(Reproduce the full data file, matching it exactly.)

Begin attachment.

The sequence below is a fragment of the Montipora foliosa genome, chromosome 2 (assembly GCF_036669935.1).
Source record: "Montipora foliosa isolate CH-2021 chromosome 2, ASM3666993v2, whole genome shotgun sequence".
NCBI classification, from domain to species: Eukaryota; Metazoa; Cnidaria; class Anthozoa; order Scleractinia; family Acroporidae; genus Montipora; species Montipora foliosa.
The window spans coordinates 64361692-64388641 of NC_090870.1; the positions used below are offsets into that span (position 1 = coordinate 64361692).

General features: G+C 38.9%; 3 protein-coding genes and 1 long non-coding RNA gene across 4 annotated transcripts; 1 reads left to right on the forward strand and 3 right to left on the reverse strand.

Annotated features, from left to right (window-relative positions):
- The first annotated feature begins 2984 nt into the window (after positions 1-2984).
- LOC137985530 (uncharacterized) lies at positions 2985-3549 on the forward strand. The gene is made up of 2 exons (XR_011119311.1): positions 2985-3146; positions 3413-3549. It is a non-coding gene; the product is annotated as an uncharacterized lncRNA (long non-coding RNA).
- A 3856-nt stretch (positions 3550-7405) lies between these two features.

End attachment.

The sequence below is a fragment of the Montipora foliosa genome, chromosome 2 (assembly GCF_036669935.1).
Source record: "Montipora foliosa isolate CH-2021 chromosome 2, ASM3666993v2, whole genome shotgun sequence".
NCBI classification, from domain to species: Eukaryota; Metazoa; Cnidaria; class Anthozoa; order Scleractinia; family Acroporidae; genus Montipora; species Montipora foliosa.
The window spans coordinates 64361692-64388641 of NC_090870.1; the positions used below are offsets into that span (position 1 = coordinate 64361692).

General features: G+C 38.9%; 3 protein-coding genes and 1 long non-coding RNA gene across 4 annotated transcripts; 1 reads left to right on the forward strand and 3 right to left on the reverse strand.

Annotated features, from left to right (window-relative positions):
- The first annotated feature begins 2984 nt into the window (after positions 1-2984).
- LOC137985530 (uncharacterized) lies at positions 2985-3549 on the forward strand. The gene is made up of 2 exons (XR_011119311.1): positions 2985-3146; positions 3413-3549. It is a non-coding gene; the product is annotated as an uncharacterized lncRNA (long non-coding RNA).
- A 3856-nt stretch (positions 3550-7405) lies between these two features.